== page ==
Perhaps there is for some of these women - after all most white Canadian women who become HIV+ don't complain to the police. I simply don't know, but pose the question. We do know that white British society has an enduring racist view of 'dangerous' black / African male sexuality that I suspect we share with Canada. That could help explain it.

Complaints-led: gay men's reluctance

In your Global Criminalisation Scan article, this, at the end, leapt out at me:

"out of the 17 reported cases in the past year, only three involved sex between men. This strongly suggests that not only are African migrants disproportionately being prosecuted, but also that heterosexual transmission (all of the African migrants were men prosecuted for sex with women) warrants disproportionately more attention from the criminal justice system than HIV transmission between men."The disproportion in prosecutions is (also) partly explained by gay men being less likely to go to the police about transmission (and exposure) for a range of reasons.

- The history of legal anti-gay discrimination,
- community memories and experience of homophobic treatment by police when gay people have reported other crimes,
- fears of the police turning their attention on the complainant,
- possible use of illegal drugs,
- the transmission may have come from an anonymous / untraceable partner,
- the widespread understanding among gay men that not using condoms means taking a risk of STIs/HIV which are far more prevalent; for most heterosexuals HIV is not a consideration,
- generally greater partner numbers makes 'knowing' who infected you more difficult,
- concerns about insensitive treatment of gay sexual relations and norms by the police, media and courts,
- a better awareness of and perhaps a sense of resignation about a known risk,
- low expectations of the criminal justice system (notorious injustices outnumber excellence of treatment for gay victims of crime),
- low self esteem and internalised homophobia (I deserve it),
are some of the factors likely to inhibit gay men from complaining to the police.

Legal lack of attention to gay men
Personally I'm rather grateful that the criminal justice system isn't giving its fair share of attention to transmissions between men. Discrimination doesn't often work in our favour, and more prosecutions of gay men living with HIV would only worsen the stigma HIV+ gay men experience at the hands and mouths of so many other gay men, and make HIV prevention even more problematic.

Mitigate with new community normOne harm reduction aim to mitigate the damage prosecutions cause might be to try to encourage a community norm to develop that complaining to the police about transmission is unacceptable behaviour - like grassing up your mates, the people who socialise in the same places as you. As a community we can choose not to collude with a law we believe causes more harm than good to our common well-being. The law will then wither because it is not being fed new victims.

Reducing complaintsWe'll need better support services for the people who feel aggrieved about their infection and offer an attractive alternative to divert them from following a prosecution path - such as effective skilled mediation and counselling services. This is likely to require new pathways and protocols to be developed. It would help immensely if it were formally recognised as the standard response.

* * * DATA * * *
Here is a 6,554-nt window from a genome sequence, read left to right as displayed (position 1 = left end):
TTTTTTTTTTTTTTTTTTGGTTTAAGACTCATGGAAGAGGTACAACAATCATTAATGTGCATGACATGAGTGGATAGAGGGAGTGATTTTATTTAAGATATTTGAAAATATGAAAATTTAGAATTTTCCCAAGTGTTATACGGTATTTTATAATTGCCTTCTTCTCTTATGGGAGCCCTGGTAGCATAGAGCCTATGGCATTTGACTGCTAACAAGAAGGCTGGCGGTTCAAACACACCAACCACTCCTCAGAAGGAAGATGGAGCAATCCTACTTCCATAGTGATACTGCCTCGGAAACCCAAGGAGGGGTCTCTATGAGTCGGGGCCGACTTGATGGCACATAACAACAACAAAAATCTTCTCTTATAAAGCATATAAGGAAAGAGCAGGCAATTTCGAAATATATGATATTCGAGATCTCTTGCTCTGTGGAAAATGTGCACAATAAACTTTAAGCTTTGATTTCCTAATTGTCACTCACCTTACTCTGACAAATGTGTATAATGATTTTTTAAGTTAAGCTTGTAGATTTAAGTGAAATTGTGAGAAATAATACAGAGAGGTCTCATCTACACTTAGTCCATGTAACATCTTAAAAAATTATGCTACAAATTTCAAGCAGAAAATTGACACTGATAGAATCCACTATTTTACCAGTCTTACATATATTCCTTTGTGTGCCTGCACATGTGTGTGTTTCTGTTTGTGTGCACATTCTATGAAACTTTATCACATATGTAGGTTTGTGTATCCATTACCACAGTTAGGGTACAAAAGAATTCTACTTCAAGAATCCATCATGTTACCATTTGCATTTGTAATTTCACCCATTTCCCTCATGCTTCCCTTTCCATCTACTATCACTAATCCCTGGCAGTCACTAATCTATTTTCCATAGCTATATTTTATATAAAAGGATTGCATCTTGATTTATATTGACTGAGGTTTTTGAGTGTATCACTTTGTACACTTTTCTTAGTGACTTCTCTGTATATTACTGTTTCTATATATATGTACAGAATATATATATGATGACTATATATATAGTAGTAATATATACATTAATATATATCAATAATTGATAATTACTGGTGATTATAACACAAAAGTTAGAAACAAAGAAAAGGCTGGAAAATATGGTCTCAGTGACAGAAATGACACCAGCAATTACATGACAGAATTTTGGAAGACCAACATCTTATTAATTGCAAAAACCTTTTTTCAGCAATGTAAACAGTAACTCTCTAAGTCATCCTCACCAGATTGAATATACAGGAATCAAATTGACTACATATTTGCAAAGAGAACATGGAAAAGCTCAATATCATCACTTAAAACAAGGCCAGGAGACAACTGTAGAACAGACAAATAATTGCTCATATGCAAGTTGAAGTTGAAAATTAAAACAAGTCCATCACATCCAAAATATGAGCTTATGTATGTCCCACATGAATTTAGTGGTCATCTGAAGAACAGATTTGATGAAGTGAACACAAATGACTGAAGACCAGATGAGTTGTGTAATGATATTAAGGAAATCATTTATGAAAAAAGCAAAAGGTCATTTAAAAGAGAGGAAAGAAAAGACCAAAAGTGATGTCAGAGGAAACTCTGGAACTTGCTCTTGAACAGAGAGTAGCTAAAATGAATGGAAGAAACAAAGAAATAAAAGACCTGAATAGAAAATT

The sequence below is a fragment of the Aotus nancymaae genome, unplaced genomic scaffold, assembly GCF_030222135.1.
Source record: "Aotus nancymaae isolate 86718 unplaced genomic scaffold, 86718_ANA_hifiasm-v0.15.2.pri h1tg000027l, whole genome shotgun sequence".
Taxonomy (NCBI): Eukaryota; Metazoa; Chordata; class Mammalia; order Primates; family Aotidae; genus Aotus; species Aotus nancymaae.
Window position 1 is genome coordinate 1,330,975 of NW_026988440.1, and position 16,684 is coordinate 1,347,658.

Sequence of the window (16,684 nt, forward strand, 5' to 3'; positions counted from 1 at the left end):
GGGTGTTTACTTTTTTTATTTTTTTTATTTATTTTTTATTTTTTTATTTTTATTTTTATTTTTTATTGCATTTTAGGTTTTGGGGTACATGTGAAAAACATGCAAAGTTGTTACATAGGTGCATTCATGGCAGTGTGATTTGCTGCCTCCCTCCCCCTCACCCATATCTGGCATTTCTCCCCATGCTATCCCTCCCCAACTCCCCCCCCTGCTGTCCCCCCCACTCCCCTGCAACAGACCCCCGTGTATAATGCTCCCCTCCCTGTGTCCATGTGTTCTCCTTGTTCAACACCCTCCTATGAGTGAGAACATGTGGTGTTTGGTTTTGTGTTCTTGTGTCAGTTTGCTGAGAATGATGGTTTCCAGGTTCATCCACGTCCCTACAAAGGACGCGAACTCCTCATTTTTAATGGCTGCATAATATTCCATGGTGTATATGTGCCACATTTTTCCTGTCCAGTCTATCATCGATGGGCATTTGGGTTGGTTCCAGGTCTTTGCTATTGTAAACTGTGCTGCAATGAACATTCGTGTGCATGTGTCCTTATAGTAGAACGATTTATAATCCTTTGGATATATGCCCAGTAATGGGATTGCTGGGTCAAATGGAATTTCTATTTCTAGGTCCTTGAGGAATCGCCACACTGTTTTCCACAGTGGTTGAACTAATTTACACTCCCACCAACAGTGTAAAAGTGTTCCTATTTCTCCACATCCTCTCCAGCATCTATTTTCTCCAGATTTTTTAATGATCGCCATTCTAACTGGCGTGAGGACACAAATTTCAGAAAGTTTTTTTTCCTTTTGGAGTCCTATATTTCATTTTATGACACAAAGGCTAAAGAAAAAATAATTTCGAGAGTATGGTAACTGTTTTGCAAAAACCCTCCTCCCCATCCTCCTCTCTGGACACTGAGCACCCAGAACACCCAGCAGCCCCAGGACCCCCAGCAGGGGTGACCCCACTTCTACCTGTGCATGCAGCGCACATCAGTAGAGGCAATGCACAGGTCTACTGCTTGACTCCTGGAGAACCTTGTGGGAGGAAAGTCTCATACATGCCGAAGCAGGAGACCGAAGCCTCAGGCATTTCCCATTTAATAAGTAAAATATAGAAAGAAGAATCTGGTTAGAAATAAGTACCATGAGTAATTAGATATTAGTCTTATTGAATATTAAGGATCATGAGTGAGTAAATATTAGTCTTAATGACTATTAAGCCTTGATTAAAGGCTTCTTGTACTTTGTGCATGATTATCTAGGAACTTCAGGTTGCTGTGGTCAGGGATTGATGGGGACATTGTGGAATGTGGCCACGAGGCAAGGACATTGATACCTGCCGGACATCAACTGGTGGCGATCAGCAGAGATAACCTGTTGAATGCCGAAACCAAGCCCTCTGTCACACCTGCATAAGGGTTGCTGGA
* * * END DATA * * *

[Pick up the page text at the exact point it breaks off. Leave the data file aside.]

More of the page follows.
We'll also need better support from healthcare and community support services around the time of diagnosis when people have strong reactions and look like taking a legal route. Experience suggests that helping people meet others as soon after diagnosis as possible is very beneficial in accepting and normalising HIV.

Advice about prosecutionsPeople need dispassionate and accurate advice
- about the investigatory and legal process,
- pros and cons of complaining and the alternatives,
- the likelihood of cross examination in court,
- how investigation into their own sexual history which will involve testing previous partners is essential (under current English proper prosecution practice),
- the embarrassment and risks of media coverage, even anonymised,
- the great uncertainty of the outcome, and
- the emotional strength they will need to cope during a legal process that is likely to take around a year or even longer, and that, once started, is almost immediately out of their control.

I suspect few who complain would do so if they could choose again, given their own recent diagnosis. Complaining to the police in retrospect comes to seem a knee-jerk reaction to the shock of diagnosis. My experience suggests that causing a prosecution rarely helps people come to terms with their diagnosis in a healthy way.

What do people really want?Fundamentally people want the wrong that has been done to them acknowledged and treated seriously, and a strong assurance that the person won't do it again. A genuine fulsome apology might be enough for some. Some will want the person punished. But jail is almost the only sentence courts consider, and that is not necessarily an outcome the complainant wants. Mediation might give far more satisfaction.

Keep on thwartingThe collateral damage prosecutions cause, particularly to public health and in stigma, is enormous.

We need to continually use our ingenuity to develop new ways to thwart the harm, if we can't successfully change the law.